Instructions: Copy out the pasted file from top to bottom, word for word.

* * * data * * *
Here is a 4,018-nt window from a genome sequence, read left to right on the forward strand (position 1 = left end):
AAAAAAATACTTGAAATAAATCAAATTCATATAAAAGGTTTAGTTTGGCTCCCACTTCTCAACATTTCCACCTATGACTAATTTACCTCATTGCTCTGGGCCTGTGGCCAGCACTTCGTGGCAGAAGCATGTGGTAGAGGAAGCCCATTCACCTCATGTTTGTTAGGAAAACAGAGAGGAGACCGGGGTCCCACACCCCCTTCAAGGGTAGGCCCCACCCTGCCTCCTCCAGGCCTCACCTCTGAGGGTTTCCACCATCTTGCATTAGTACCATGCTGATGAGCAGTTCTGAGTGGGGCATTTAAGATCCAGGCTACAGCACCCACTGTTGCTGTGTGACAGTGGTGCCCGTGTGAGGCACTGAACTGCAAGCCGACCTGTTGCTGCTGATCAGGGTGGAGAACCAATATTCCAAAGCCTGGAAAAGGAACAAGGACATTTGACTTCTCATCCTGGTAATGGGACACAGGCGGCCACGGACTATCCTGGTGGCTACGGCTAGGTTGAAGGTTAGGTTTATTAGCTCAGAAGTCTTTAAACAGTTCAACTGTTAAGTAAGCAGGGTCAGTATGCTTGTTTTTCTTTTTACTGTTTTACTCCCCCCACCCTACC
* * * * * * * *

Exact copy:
Here is a 4,018-nt window from a genome sequence, read left to right on the forward strand (position 1 = left end):
AAAAAAATACTTGAAATAAATCAAATTCATATAAAAGGTTTAGTTTGGCTCCCACTTCTCAACATTTCCACCTATGACTAATTTACCTCATTGCTCTGGGCCTGTGGCCAGCACTTCGTGGCAGAAGCATGTGGTAGAGGAAGCCCATTCACCTCATGTTTGTTAGGAAAACAGAGAGGAGACCGGGGTCCCACACCCCCTTCAAGGGTAGGCCCCACCCTGCCTCCTCCAGGCCTCACCTCTGAGGGTTTCCACCATCTTGCATTAGTACCATGCTGATGAGCAGTTCTGAGTGGGGCATTTAAGATCCAGGCTACAGCACCCACTGTTGCTGTGTGACAGTGGTGCCCGTGTGAGGCACTGAACTGCAAGCCGACCTGTTGCTGCTGATCAGGGTGGAGAACCAATATTCCAAAGCCTGGAAAAGGAACAAGGACATTTGACTTCTCATCCTGGTAATGGGACACAGGCGGCCACGGACTATCCTGGTGGCTACGGCTAGGTTGAAGGTTAGGTTTATTAGCTCAGAAGTCTTTAAACAGTTCAACTGTTAAGTAAGCAGGGTCAGTATGCTTGTTTTTCTTTTTACTGTTTTACTCCCCCCACCCTACC